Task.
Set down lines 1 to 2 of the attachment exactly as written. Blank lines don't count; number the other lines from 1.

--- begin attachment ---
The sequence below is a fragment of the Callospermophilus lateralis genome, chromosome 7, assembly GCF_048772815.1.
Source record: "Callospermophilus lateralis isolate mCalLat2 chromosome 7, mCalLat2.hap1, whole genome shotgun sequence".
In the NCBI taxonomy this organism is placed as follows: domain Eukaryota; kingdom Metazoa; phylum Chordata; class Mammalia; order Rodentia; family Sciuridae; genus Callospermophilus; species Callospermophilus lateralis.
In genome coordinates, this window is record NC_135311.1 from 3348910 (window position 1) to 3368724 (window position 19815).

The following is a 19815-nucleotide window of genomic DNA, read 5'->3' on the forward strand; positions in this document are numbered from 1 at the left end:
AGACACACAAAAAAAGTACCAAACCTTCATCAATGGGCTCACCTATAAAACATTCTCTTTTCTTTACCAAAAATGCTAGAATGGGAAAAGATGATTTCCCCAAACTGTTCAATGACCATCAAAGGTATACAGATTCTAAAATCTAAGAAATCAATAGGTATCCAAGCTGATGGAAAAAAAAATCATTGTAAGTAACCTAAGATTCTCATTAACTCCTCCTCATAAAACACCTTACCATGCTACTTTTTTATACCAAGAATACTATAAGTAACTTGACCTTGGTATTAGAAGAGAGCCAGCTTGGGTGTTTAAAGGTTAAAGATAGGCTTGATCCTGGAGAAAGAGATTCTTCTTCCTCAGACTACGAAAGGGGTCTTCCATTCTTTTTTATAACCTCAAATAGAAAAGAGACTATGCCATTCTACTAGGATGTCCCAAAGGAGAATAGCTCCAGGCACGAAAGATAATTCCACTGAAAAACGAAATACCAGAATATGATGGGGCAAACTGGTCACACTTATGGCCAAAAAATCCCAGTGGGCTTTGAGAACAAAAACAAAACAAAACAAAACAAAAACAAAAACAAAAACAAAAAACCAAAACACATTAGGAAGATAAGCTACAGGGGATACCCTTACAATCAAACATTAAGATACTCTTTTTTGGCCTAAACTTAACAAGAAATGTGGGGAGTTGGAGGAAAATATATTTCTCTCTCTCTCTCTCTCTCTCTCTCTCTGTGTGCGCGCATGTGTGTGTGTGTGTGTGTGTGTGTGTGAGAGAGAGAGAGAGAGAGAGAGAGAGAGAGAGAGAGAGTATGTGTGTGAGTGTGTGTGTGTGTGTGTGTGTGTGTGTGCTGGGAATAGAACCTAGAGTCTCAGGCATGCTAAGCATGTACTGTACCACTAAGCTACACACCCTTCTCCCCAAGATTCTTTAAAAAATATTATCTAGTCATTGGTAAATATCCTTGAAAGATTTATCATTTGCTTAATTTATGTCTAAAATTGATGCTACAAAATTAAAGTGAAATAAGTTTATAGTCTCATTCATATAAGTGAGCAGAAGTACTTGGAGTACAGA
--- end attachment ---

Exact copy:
The sequence below is a fragment of the Callospermophilus lateralis genome, chromosome 7, assembly GCF_048772815.1.
Source record: "Callospermophilus lateralis isolate mCalLat2 chromosome 7, mCalLat2.hap1, whole genome shotgun sequence".